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Wheeler opts to keep Colfax Rescue Squad service

By LeAnn R. Ralph

WHEELER —  The Wheeler Village Board has approved retaining ambulance service for the village with the Colfax Rescue Squad.

Patrick Best and Matt Feeney, representing the Boyceville ambulance service, and Don Knutson, director of the Colfax Rescue Squad, spoke to the Wheeler Village Board about ambulance service at the September 16 meeting.

Best and Feeney said it was not their intent to “sway” the board to change the ambulance service, but rather, to open up a dialogue with the Wheeler Village Board.

“This is not a competition with Colfax,” Feeney said.

“There is no intent to pull the rug out from under Don,” he said.

The distance from Boyceville to Wheeler is 6.6 miles, and the distance from Colfax to Wheeler is 10.7 miles. The distance for the ambulance could be important when seconds count, such as for a patient with cardiac issues, Feeney said.

Staffing an ambulance service with volunteers is difficult, so the Boyceville Ambulance District decided to pay for full-time coverage, with staff at the ambulance station 24 hours a day, seven days a week, 365 days of the year, he said.

After receiving a call, the Boyceville ambulance typically responds in less than five minutes, and the ambulance usually is out the door in two minutes, Feeney said.

Wheeler will pay an assessment to Colfax for the ambulance service in 2015 of $5,708 based on a per capita rate of $16.17.

Wheeler would pay a per capita rate to Boyceville of $5,212, Feeney said.

Based on a run assessment of calls to Wheeler, the village would pay an additional $24,000 to Boyceville for the ambulance service, he said.

Wheeler has a small population and a high call volume for EMS services, Feeney said.

The total assessment for Wheeler to have ambulance service with Boyceville would be close to $30,000.

A total of “$29,000 seems high. But response time is important, and the cost will come down after the new ambulance (station) is built,” Feeney said.

Colfax

“Boyceville runs a good service. And response time does make a difference at times,” Knutson said.

The amount that is billed to the patient, or Medicare, or the patient’s insurance company, and the amount that the municipality pays for an assessment, covers the cost of the Colfax Rescue Squad, he said.

Knutson is the full-time director, and the Colfax Rescue Squad also has two 30-hour per week EMTs. The remaining EMTs who serve on the Colfax Rescue Squad are volunteers.

The volunteers are paid $3.50 per hour for being on call at the station, and they receive $20 or $30 per ambulance run if they are called out, Knutson said.

The volunteers are capped at $7,000 per year, and the Colfax service currently has 25 volunteers, he said.

People enrolled in the Chippewa Valley Technical College paramedic program often serve as volunteers at the Colfax Rescue Squad, Knutson said.

If there are not enough EMTs to go out on a call, Knutson will go himself, even if the call comes in on nights and weekends.

“We are usually out the door in three minutes, but if I have to come from home, then it’s probably five or six minutes before we are out the door,” he said.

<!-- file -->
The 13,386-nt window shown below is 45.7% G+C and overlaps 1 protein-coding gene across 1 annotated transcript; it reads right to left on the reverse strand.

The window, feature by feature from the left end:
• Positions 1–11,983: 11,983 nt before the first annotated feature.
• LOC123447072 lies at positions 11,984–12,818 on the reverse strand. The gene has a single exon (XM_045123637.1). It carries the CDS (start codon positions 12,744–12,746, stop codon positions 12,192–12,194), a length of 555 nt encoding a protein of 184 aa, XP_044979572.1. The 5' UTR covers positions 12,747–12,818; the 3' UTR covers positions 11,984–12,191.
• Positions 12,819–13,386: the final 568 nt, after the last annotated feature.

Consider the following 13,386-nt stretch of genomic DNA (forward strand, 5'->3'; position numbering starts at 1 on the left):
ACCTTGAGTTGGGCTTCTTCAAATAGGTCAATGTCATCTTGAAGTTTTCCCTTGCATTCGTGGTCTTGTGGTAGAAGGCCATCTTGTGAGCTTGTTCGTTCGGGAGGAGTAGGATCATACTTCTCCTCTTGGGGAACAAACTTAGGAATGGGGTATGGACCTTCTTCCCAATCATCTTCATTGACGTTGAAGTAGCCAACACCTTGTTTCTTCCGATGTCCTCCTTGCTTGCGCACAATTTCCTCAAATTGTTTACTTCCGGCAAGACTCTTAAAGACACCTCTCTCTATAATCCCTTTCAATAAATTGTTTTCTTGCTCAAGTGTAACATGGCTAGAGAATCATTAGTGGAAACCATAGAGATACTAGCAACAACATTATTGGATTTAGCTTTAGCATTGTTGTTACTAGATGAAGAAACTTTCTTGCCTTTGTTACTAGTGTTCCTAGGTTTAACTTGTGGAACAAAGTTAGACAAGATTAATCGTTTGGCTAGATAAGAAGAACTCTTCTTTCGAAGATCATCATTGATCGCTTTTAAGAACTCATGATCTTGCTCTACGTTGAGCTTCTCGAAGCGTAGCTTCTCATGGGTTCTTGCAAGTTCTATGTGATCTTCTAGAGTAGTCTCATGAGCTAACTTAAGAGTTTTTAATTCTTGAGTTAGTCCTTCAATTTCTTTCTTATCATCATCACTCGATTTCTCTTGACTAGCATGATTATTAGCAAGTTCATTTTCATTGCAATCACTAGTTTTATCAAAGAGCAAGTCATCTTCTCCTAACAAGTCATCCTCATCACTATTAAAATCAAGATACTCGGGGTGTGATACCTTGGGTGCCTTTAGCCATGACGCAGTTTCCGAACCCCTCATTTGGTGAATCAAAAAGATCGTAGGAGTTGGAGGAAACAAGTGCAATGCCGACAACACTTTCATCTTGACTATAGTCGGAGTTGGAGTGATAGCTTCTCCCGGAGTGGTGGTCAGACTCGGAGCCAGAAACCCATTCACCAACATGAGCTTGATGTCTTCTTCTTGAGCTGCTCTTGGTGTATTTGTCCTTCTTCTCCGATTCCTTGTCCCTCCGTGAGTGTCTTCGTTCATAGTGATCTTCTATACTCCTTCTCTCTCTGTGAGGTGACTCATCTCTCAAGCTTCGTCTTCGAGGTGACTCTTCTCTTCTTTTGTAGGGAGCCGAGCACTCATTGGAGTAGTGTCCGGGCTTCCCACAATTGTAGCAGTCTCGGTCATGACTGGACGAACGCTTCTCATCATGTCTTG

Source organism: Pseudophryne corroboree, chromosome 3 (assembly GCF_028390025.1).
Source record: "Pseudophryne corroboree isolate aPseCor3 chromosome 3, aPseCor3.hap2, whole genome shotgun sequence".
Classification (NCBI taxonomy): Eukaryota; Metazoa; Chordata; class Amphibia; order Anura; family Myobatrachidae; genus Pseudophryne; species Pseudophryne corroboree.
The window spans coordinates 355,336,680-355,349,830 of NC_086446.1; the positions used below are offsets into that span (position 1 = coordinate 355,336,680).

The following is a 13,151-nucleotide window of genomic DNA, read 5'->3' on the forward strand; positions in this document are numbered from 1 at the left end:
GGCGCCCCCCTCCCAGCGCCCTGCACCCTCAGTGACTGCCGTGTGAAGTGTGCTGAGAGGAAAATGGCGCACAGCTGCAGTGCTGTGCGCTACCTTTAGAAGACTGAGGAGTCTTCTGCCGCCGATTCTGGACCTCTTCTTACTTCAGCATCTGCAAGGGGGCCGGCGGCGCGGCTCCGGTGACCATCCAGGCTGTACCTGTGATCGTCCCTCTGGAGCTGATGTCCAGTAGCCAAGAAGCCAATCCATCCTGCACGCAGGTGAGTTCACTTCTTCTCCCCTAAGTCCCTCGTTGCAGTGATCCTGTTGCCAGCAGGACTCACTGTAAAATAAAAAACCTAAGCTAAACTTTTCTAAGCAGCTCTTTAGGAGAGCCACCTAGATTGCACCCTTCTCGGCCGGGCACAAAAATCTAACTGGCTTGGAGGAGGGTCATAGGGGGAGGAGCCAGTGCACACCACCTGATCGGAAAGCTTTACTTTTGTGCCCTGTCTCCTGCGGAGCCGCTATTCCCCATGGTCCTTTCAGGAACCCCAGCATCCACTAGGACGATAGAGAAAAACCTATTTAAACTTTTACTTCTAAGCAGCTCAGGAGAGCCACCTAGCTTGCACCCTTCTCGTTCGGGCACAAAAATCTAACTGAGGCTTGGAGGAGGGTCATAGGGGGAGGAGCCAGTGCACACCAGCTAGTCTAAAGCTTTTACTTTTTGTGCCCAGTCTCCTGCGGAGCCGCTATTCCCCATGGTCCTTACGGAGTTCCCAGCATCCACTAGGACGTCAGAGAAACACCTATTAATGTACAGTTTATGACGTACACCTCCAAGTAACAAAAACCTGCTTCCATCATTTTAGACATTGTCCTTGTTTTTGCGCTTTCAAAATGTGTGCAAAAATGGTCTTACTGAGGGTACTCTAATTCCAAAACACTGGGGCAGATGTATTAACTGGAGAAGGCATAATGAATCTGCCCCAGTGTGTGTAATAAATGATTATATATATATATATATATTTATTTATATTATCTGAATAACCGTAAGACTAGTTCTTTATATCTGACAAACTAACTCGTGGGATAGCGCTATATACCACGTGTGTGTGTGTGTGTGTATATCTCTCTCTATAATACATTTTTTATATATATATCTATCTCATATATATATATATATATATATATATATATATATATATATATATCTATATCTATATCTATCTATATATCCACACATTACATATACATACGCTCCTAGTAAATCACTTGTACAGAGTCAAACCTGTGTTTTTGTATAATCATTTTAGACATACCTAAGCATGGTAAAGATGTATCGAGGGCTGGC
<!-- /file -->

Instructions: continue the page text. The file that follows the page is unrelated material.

The Colfax Rescue Squad is owned by the Village of Colfax and not an ambulance district. There are nine municipalities served by the Colfax Rescue Squad, Knutson said.

The per capita amount of $16.17 has stayed the same for the last three years, he noted.

Wheeler

James Carter, village president, said he has heard no complaints about either ambulance service.

“But we can’t afford to move (to a different ambulance) service on our Wheeler budget,” he said.

“I’ve never heard anything bad about Boyceville. I’ve never heard anything bad about Colfax,” said Robin Goodell, village clerk-treasurer.

Village trustees Linda Crosby and Marlene Larson agreed that they had never heard any complaints about either ambulance service.

Crosby and Larson also agreed that on Wheeler’s limited budget, the village could not afford to pay $30,000 in assessments for the ambulance service with Boyceville, compared to the $6,000 paid for the Colfax ambulance service.

Last November, the Wheeler Village Board approved a total budget for 2014 of $199,916.

The ending balance in Wheeler’s general fund for August was $68,065.

The Colfax Rescue Squad’s proposed budget for 2015 is $439,000.

Earlier this month, the Boyceville Ambulance District approved a budget of $388,000 for 2015.

The Boyceville ambulance service covers seven municipalities.

The Colfax Rescue Squad serves nine municipalities.

The Wheeler Village Board unanimously approved a motion to maintain ambulance service for the village with the Colfax Rescue Squad.

Other business

In other business, the Wheeler Village Board approved an application for a Class B beer and Class B liquor license, a cigarette license, an annual dance permit and operators’ licenses for Bob and Kim Minor for the Wheel-er Inn.

The Wheeler Village Board also learned that the state had done an inspection of the election facility and that Wheeler will have to replace the back door on the village hall and fix the concrete slab outside the back door.

Goodell said she had ordered a new door for the village hall the day of the village board meeting and that the concrete would be fixed next spring.